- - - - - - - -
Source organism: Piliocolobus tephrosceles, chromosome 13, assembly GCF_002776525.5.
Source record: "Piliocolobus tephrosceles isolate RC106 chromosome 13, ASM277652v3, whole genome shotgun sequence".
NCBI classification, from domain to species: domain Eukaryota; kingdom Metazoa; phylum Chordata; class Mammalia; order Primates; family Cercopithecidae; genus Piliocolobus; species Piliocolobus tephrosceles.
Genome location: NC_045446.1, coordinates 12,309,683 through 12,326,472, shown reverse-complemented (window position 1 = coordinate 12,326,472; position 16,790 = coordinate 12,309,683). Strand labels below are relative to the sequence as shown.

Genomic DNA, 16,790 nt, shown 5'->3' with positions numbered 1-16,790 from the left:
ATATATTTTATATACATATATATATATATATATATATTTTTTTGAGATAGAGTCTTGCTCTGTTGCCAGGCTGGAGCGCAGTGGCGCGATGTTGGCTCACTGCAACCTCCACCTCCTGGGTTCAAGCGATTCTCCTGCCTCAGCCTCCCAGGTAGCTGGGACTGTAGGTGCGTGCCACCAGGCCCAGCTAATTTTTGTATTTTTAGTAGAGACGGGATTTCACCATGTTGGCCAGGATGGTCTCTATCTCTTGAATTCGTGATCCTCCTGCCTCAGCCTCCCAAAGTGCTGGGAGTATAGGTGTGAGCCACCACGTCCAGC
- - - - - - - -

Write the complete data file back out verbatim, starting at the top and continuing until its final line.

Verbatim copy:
Source organism: Piliocolobus tephrosceles, chromosome 13, assembly GCF_002776525.5.
Source record: "Piliocolobus tephrosceles isolate RC106 chromosome 13, ASM277652v3, whole genome shotgun sequence".
NCBI classification, from domain to species: domain Eukaryota; kingdom Metazoa; phylum Chordata; class Mammalia; order Primates; family Cercopithecidae; genus Piliocolobus; species Piliocolobus tephrosceles.
Genome location: NC_045446.1, coordinates 12,309,683 through 12,326,472, shown reverse-complemented (window position 1 = coordinate 12,326,472; position 16,790 = coordinate 12,309,683). Strand labels below are relative to the sequence as shown.

Genomic DNA, 16,790 nt, shown 5'->3' with positions numbered 1-16,790 from the left:
ATATATTTTATATACATATATATATATATATATATATTTTTTTGAGATAGAGTCTTGCTCTGTTGCCAGGCTGGAGCGCAGTGGCGCGATGTTGGCTCACTGCAACCTCCACCTCCTGGGTTCAAGCGATTCTCCTGCCTCAGCCTCCCAGGTAGCTGGGACTGTAGGTGCGTGCCACCAGGCCCAGCTAATTTTTGTATTTTTAGTAGAGACGGGATTTCACCATGTTGGCCAGGATGGTCTCTATCTCTTGAATTCGTGATCCTCCTGCCTCAGCCTCCCAAAGTGCTGGGAGTATAGGTGTGAGCCACCACGTCCAGC